The Bottom Line.
When he arrived in Hong Kong in 2011, Antoine d’Haussy had an entrepreneurial journey in mind. A previous salesman, he became a solo-entrepreneur and developed Side by Side, an online business model for selling very tangible traveler-type of pouches now adopted by digital nomads around the world. In this interview, he elaborates on his adventure between Europe and China, and gives unique insights on how to launch and run a human size and nomad-friendly business.
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Entrepreneurial Journeys – Interview of Antoine d’Haussy, Founder of Side by Side.
Antoine d’Haussy, how did your entrepreneurial journey begin?
Antoine d’Haussy: Becoming an entrepreneur was a long process for me. I am a salesperson by training and trade and this is how things really began for me. I started my career in Paris, in a computer bags company for which I managed large retail accounts.
Over time, some people in the company realized that my talents would be best used in the products and marketing department, so my life took a U-turn to focus on product designers and product development. One thing leading to another, I ended up spending seven years between France and China where I managed the company’s suppliers.
That gave you the basis of your Side by Side adventure?
It might sound silly, but when you travel a lot for work purposes, your power bank tends to become one of those indispensable things you simply can’t afford to forget. Yet these things are easy to forget and lose, so I came to the conclusion that I needed a specific pouch designed to make sure that I would never forget my important equipment. Since I was doing a lot of support work for the designers around me, I decided to build my own “power packer”. Do you need to switch from a bag to another one? Easy, just transfer the pouch and all your things follow in the blink of an eye.
What is your philosophy when it comes to developing your business?
My philosophy is to build products for people and to develop Side by Side in a very direct manner. I work closely with my clients, from the design of a product to the financial development phase (which I try to do via online crowdfunding platforms) and to the selling phase (increasingly through Amazon).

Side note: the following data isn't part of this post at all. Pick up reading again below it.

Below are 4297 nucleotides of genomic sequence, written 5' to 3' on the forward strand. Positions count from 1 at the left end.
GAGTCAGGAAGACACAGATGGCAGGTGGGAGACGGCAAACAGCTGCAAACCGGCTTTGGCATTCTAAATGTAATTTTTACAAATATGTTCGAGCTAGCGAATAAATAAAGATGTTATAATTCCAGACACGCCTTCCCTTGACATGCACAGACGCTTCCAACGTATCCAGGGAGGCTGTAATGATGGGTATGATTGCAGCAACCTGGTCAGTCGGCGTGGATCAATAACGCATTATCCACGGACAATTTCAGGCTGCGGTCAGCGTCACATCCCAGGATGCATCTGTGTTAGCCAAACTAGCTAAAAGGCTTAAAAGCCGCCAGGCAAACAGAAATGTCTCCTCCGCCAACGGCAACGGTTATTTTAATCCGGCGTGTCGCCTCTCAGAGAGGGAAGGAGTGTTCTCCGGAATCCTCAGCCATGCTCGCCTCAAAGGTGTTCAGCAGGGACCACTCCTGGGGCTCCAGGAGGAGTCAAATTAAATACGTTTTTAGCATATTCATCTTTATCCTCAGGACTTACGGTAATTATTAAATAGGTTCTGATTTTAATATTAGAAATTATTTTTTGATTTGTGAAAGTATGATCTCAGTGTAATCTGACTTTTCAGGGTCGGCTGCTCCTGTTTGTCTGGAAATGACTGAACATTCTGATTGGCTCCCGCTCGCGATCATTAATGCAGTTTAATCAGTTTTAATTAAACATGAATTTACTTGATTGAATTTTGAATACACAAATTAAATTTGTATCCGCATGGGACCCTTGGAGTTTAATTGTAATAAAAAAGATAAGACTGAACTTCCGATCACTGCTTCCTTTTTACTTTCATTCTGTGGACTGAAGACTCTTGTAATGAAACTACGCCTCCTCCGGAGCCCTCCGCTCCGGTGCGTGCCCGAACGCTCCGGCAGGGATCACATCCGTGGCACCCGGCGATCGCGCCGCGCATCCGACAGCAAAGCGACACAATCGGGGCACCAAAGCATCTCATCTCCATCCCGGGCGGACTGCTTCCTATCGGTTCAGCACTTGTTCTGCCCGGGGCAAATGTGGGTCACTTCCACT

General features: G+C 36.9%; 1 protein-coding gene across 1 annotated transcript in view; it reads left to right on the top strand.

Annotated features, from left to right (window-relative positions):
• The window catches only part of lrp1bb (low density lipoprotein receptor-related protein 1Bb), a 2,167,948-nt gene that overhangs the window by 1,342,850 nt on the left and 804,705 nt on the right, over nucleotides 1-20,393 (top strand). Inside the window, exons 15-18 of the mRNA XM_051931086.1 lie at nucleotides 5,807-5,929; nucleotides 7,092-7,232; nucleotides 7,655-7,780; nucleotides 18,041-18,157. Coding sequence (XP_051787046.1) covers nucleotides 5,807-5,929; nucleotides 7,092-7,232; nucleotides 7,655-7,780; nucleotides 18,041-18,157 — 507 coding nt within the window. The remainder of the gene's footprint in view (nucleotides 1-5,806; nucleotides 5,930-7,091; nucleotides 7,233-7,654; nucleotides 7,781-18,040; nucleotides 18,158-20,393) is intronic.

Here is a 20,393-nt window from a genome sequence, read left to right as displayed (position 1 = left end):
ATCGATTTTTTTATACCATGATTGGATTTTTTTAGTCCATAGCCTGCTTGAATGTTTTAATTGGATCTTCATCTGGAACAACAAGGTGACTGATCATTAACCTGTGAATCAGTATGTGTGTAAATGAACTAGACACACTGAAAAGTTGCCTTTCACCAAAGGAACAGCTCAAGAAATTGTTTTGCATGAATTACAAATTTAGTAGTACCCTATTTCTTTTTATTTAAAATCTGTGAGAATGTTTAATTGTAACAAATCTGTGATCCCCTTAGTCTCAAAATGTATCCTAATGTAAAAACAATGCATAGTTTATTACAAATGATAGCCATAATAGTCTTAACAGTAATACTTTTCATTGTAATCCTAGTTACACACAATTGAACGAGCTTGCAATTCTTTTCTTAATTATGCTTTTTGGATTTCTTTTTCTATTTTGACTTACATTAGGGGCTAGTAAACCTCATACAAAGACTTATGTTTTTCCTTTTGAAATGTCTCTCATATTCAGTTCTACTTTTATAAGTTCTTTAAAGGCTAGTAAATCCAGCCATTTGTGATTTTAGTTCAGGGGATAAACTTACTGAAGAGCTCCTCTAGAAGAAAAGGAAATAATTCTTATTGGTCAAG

The online channels are important for me because beyond the money they provide, they also help to see what people want and they provide access to tons of feedback that retail doesn’t give access to. Everything ought to turn around the buyer.
So the Side by Side business model is fully online-focused?
Antoine d’Haussy: Side by Side is mostly based on an online business model, yes. The reason for that is twofold. First, selling online gives me a way to control my sales and to know precisely what works and what doesn’t in a very flexible and reactive way.
Second, selling online is a way for me to offer reasonable prices to my clients. Typically, retail prices tend to be five times higher than wholesale prices, because a variety of intermediaries needs to take their share before the product arrives on the retail shelves. However, by being mostly online I have an opportunity to reduce that ratio significantly.
Ultimately, the choice increases the value I provide to the clients. This model helps me to invest in higher quality materials and to sharpen my designs while making my prices reasonable so it’s a win-win situation. Apart from that, I also invest in pushing my products in physical shops – about twenty-five in Hong Kong so far – but so far this is mostly is a visibility operation and my presence is mostly Amazon-related.
Are your typical clients online-focused too?
Absolutely, yes. Side by Side was created on the idea that I wanted to “get traveling right”, which is a matter of being prepared at all times. Interestingly, nowadays business is made mostly with digital nomads. People who want freedom in their daily routines and for whom smart travel equipment is a good match.